What's 'luxury' about periods? Demand for tax-free sanitary pads starts hunger strike
So what would happen if suddenly, magically, men could menstruate and women could not?
Clearly, menstruation would become an enviable, worthy, masculine event:
Men would brag about how long and how much.
Young boys would talk about it as the envied beginning of manhood...
...Sanitary supplies would be federally funded and free. Of course, some men would still pay for the prestige of such commercial brands as Paul Newman Tampons, Muhammad Ali's Rope-a-Dope Pads, John Wayne Maxi Pads, and Joe Namath Jock Shields- "For Those Light Bachelor Days."
– Gloria Steinem, If Men Could Menstruate
Steinem's musings make one wonder if the atrociously high 12-14% Goods and Service Tax (GST) on sanitary pads in India would've been lifted if men started menstruating. Possibly.
But because that's pure fantasy, women have had to launch a hunger strike to protest the 'luxury' tax, or #LahuKaLagaan as social media prefers to call it, on an essential product. Women from Latur district's Vichardhara Grami Vikas Sanstha (VGVS) are protesting at Azad Maidan in Mumbai, threatening to starve themselves if sanitary pads aren't made tax-free.
"We will not withdraw the stir till the sanitary pads are excluded from the purview of GST," Chhaya Kakde, a member of VGVS, told PTI. "We have also written to Maharashtra Chief Minister Devendra Fadnavis with our demand," she added.
Where's the 'luxury'?
It is ridiculous to levy a luxury tax on an item that all women and some transpersons require for an average of 40 years, every month for 3-7 days. Oddly, other goods that are considered in the same bracket as pads range from cars, to watches, and even tobacco.
That sanitary products are a necessity and not a luxury needn't be explained, especially given that there's absolutely nothing pleasurable about functioning in society while cramping and bleeding.
And speaking of functioning in society, the lack of access to affordable sanitary products has resulted in 23% girls dropping out of school in Indian villages. The girls who don't drop out miss an average of 5 days of school a month, roughly two months of school each year. Surely, that cannot help with keeping up with classes.
This data appears in a 2011 study called 'Sanitary Protection: Every Woman’s Health Right', collected by Nielsen and Plan India, and is the only credible study that maps India's menstrual consumption pattern.
That a study involving only 1,033 respondents and 151 gynaecologists, that too collected about six years ago, continues to be our sole point of reference is rather telling. Most things 'women-oriented' – be it films or biological functions – continue to be taboo subjects.
According to the study, of India's 355 million-strong menstruating population only 12% use sanitary napkins. It further states that over 70% women confess to not using pads due to pricing.
The lack of affordable hygienic options, coupled with socio-cultural baggage, results in over 88% of Indian women using rags, sand, or even ash to deal with menstruation. This can result in Reproductive Tract Infection (RTI), and, as shown in the recent Hindi film Phullu, it can prove to be fatal. Alarmingly, of the women who choose to use these unhygienic alternatives, the study says, RTI is 70% more common.
The government's responsibility
Four months ago, Congress MP Sushmita Dev started a Change.org petition to bring the tax on sanitary pads to Finance Minister Arun Jaitley's notice. “Women are being taxed 12 months a year, for about 39 years on a process they have no control over. With the GST that is going to be implemented, a step needs be taken by the central government to make sanitary napkins tax free (like condoms and contraceptives) as it is an essential item which is a necessity for every woman,” the petition reads.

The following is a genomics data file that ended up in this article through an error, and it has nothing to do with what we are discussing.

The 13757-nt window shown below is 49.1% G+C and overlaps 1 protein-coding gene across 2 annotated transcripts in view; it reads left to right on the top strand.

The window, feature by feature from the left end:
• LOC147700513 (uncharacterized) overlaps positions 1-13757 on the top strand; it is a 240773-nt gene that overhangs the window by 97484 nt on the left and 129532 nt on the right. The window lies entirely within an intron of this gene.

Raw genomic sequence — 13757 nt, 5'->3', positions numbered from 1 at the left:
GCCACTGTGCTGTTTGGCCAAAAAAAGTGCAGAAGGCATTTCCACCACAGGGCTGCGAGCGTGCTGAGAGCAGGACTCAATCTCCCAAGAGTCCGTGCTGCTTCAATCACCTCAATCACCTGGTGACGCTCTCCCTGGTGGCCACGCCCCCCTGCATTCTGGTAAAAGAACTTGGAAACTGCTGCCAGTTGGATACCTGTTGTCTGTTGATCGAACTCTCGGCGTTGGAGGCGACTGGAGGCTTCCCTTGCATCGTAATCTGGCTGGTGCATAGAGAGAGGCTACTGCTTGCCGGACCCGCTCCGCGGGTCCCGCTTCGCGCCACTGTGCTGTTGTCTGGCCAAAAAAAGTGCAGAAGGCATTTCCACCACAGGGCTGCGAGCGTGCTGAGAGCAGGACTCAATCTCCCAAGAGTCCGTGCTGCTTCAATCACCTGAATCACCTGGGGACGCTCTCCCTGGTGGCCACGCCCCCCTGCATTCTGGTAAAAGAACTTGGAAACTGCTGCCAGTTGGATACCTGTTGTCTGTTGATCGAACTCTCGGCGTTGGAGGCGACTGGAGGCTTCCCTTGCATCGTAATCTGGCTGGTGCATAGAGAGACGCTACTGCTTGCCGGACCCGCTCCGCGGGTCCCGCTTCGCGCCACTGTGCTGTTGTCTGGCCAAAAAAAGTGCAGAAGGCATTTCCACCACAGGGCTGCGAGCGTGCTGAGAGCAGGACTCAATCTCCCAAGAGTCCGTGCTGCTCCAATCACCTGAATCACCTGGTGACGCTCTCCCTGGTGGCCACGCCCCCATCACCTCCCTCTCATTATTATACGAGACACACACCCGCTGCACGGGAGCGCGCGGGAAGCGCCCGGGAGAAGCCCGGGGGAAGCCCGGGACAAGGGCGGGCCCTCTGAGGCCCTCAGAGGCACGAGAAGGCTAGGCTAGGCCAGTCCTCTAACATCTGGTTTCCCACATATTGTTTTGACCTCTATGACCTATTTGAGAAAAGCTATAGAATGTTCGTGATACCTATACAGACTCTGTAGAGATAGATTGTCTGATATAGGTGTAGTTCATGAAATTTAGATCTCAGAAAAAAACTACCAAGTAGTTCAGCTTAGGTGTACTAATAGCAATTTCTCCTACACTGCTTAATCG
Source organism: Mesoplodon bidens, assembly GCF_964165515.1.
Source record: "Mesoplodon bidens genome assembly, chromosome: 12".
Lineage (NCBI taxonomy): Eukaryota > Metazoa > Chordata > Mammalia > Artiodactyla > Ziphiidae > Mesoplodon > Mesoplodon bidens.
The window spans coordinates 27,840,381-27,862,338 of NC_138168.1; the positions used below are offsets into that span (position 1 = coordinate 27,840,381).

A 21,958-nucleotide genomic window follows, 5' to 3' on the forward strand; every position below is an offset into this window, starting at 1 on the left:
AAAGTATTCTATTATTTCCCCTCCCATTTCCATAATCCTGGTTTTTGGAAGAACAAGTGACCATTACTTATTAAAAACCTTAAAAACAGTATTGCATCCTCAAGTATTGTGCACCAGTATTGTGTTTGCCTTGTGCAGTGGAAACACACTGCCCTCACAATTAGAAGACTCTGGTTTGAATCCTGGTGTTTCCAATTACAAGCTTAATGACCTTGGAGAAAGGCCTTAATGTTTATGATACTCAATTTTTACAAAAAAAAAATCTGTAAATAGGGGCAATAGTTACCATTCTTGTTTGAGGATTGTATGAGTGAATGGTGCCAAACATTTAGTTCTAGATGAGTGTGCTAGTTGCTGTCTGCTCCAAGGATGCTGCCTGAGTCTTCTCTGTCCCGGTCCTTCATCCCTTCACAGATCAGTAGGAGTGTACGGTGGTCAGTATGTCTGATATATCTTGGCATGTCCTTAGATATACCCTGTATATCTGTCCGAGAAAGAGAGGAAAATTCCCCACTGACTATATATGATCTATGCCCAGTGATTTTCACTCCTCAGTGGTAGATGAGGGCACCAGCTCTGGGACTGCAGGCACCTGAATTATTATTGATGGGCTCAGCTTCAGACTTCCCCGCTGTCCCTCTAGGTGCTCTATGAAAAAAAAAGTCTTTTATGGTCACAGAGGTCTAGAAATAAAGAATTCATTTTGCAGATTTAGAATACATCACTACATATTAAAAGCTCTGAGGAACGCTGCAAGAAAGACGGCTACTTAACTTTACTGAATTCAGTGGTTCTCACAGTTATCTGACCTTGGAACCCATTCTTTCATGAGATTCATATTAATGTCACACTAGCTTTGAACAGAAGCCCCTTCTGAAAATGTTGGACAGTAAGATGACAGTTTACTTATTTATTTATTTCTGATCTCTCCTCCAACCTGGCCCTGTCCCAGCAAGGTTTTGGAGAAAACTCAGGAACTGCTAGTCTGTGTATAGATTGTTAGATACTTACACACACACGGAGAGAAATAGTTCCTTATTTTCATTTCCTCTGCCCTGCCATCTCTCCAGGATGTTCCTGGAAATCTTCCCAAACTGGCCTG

While the petition gained over 3,00,000 signatures, and even got a response from the Minister of Women and Child Development Maneka Gandhi herself, the government has ruled that the GST will continue to apply to sanitary pads.
Absurdly though, the GST tax slab in effect starting 1 July, has exempted sindoor, bangles and bindis from being taxed. This, of course, stands in stark comparison with the 12% tax being levied on pads, quite clearly prioritising the societal demand from women to get married over their biological needs.
According to a LiveLaw article, a tax on sanitary items is unconstitutional. It argues that the tax “amounts to 'discrimination on grounds… of sex', which is prohibited by Article 15(1).”
“Sanitary pads, by definition, are used only by women. A tax on sanitary pads therefore amounts to a burden upon women. Or, to put it another way, but for being a (menstruating-age) woman, an individual would not be burdened by the sanitary pad tax. Under the classic definition, therefore, the tax discriminates on 'grounds of sex',” states the piece.
This is not to say that the centre or state governments haven't pushed for initiatives that make sanitary products more accessible, at least on paper. In 2016, the government sanctioned funds to provide pads for schoolgirls. However, the pads were priced at Rs 6 apiece, and no mention was made of the amount allocated for the initiative.
Interestingly, top brands like Whisper and Stayfree sell at Rs 33-34 for a pack of 8 online. This amounts to a little over Rs 4, which is still less than the government initiative price.
The centre, under PM Modi's Swachh Bharat Mission, has also promised sanitary pad dispensers and incinerators for disposal in public bathrooms.
However, none of these initiatives can serve our menstruating population en masse like a simple tax-exemption on sanitary napkins would.